Marketing Strategies to Thrive in a GDPR World

Level 9 - Champion Alumni
Level 9 - Champion Alumni

This post is part 2 of a 5-part series on GDPR readiness. In this previous post, I compared GDPR preparedness to a football game and the importance of both a solid offense and defense to win the game. To tackle the processing requirements of GDPR compliance, your defensive strategy involves operational adjustments and a well-documented game plan. Now, it’s time to turn our focus to the offense and strategies to help your marketing practices thrive in a GDPR world.

Many Marketo clients are asking questions about using marketing automation and lead scoring features given GDPR’s strict permission-based requirements to collect and store personal data. My answer is marketing operations and GDPR can coexist, with adjustments to our current methods. I believe GDPR will force us to improve our core marketing skills, and our GDPR playbook should include leveraging the benefits of our offering and easing customer anxiety associated with data collection.

Consent for Data Collection

Scenario: You are offering a free white paper or informational guide and you are collecting the customer’s name, email address, and phone number as a prerequisite to downloading. Behind the scenes, you are appending additional data to the record, including income and location as well as tracking online browsing behavior to score the lead.

Challenge: Under GDPR, brands must now have an individual’s consent before you may track and store personal data. Opt-out or implied consent forms do not comply with GDPR; further, you must also declare how you will use the data and for how long, including if you are appending information or scoring based on it. Therefore, the challenge is being GDPR compliant without introducing too much friction or anxiety with your form.

GDPR adjustment: Strengthen your landing page value proposition and incentive to increase customer motivation. Also add an unchecked opt-in checkbox to the bottom of your data collection form, including a link to your privacy policy. (Note: privacy policies must now be much more robust in detailing data usage.)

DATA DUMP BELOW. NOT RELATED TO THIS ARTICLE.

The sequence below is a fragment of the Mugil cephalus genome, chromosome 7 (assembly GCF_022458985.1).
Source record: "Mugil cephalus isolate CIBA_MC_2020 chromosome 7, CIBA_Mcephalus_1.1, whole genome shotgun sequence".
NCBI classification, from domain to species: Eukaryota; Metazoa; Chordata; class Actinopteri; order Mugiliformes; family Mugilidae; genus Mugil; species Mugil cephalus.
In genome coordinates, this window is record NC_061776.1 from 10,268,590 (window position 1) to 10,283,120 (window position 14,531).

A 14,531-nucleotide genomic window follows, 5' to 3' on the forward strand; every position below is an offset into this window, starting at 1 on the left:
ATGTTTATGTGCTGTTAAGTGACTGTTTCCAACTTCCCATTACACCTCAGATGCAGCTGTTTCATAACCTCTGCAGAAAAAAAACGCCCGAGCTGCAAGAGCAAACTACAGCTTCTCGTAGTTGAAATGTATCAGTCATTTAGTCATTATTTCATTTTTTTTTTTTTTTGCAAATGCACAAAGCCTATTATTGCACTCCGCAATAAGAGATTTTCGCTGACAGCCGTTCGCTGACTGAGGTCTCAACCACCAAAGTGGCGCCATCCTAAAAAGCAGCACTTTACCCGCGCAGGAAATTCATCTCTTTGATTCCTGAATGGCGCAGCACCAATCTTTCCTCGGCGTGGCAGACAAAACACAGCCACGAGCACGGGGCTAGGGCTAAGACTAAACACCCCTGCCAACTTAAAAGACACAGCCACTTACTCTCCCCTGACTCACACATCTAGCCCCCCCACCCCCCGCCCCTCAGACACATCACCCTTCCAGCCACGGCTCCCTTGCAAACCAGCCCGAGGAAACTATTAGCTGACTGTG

To implement: On a recent internet search, I found one suggestion to use this copy in your data collection form:

We’re collecting your name, phone number and email address so that we may follow-up with you further on this topic and provide additional assistance. We may also match profiling data from a third party with your registration information, to learn more about you and measure your product interests. Please check our privacy policy (insert link here) for details on how your information will be protected and managed.” (followed by a checkbox providing consent to collect this information)

This solution appears to be GDPR compliant and covers your bases…but it is lengthy and may “weigh down” your form and we may have also unnecessarily opened the door on customer anxiety. According to The Chartered Institute of Marketing, (September 2016), 57% of Europeans do not trust brands to use their data responsibly. Highlighting their concern will only increase apprehension. Thus, adding this verbiage to your form could reduce your conversion rate.

A common misconception, GDPR doesn’t mandate declaring everything on your form. You can state how you will use data, (including information to be appended and lead scoring practices) in your privacy policy—just don’t forget (or it will cost you big!)

A sample of a GDPR-compliant privacy policy regarding the opt-in checkbox on a form reads like this:

“The information set out in this form is registered in an electronic database for the purpose of [commercial prospection, HR…]. This information is intended to be communicated to [internal service of the company, commercial partners…] and retained for [the relationship, xxx months…]. In accordance with the applicable regulation, your rights to access and update your data, withdraw your consent or lodge complaint where applicable can be exercised by following this link [contact of the service, person or authority in charge…]